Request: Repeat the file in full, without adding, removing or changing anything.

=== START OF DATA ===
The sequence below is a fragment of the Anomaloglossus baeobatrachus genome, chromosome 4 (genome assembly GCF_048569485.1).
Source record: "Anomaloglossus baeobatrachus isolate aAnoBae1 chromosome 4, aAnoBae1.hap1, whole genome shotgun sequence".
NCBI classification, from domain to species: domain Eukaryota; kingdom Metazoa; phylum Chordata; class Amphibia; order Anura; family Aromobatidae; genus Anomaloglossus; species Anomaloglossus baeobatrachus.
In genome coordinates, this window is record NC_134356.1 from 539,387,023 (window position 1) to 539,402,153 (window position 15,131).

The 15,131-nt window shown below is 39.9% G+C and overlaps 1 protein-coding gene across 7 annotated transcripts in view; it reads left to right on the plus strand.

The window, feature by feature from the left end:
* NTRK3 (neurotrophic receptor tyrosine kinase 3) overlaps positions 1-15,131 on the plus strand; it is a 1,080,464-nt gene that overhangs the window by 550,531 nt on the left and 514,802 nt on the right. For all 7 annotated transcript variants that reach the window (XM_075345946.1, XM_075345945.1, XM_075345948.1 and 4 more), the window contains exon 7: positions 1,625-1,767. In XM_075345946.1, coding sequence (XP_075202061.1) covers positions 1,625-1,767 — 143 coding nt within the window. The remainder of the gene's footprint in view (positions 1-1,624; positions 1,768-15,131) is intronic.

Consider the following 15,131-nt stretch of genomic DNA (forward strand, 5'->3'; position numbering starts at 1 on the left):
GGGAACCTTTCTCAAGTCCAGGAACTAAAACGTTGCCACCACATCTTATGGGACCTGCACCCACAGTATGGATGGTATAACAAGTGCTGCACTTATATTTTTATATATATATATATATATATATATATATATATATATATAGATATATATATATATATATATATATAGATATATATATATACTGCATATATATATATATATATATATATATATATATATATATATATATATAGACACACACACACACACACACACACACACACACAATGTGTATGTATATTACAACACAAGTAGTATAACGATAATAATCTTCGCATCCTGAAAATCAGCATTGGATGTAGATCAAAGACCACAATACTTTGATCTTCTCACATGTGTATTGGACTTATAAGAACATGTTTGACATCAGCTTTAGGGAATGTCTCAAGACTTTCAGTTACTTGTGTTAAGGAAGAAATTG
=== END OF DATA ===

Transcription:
The sequence below is a fragment of the Anomaloglossus baeobatrachus genome, chromosome 4 (genome assembly GCF_048569485.1).
Source record: "Anomaloglossus baeobatrachus isolate aAnoBae1 chromosome 4, aAnoBae1.hap1, whole genome shotgun sequence".
NCBI classification, from domain to species: domain Eukaryota; kingdom Metazoa; phylum Chordata; class Amphibia; order Anura; family Aromobatidae; genus Anomaloglossus; species Anomaloglossus baeobatrachus.
In genome coordinates, this window is record NC_134356.1 from 539,387,023 (window position 1) to 539,402,153 (window position 15,131).

The 15,131-nt window shown below is 39.9% G+C and overlaps 1 protein-coding gene across 7 annotated transcripts in view; it reads left to right on the plus strand.

The window, feature by feature from the left end:
* NTRK3 (neurotrophic receptor tyrosine kinase 3) overlaps positions 1-15,131 on the plus strand; it is a 1,080,464-nt gene that overhangs the window by 550,531 nt on the left and 514,802 nt on the right. For all 7 annotated transcript variants that reach the window (XM_075345946.1, XM_075345945.1, XM_075345948.1 and 4 more), the window contains exon 7: positions 1,625-1,767. In XM_075345946.1, coding sequence (XP_075202061.1) covers positions 1,625-1,767 — 143 coding nt within the window. The remainder of the gene's footprint in view (positions 1-1,624; positions 1,768-15,131) is intronic.

Consider the following 15,131-nt stretch of genomic DNA (forward strand, 5'->3'; position numbering starts at 1 on the left):
GGGAACCTTTCTCAAGTCCAGGAACTAAAACGTTGCCACCACATCTTATGGGACCTGCACCCACAGTATGGATGGTATAACAAGTGCTGCACTTATATTTTTATATATATATATATATATATATATATATATATATATATAGATATATATATATATATATATATATAGATATATATATATACTGCATATATATATATATATATATATATATATATATATATATATATATATAGACACACACACACACACACACACACACACACACAATGTGTATGTATATTACAACACAAGTAGTATAACGATAATAATCTTCGCATCCTGAAAATCAGCATTGGATGTAGATCAAAGACCACAATACTTTGATCTTCTCACATGTGTATTGGACTTATAAGAACATGTTTGACATCAGCTTTAGGGAATGTCTCAAGACTTTCAGTTACTTGTGTTAAGGAAGAAATTG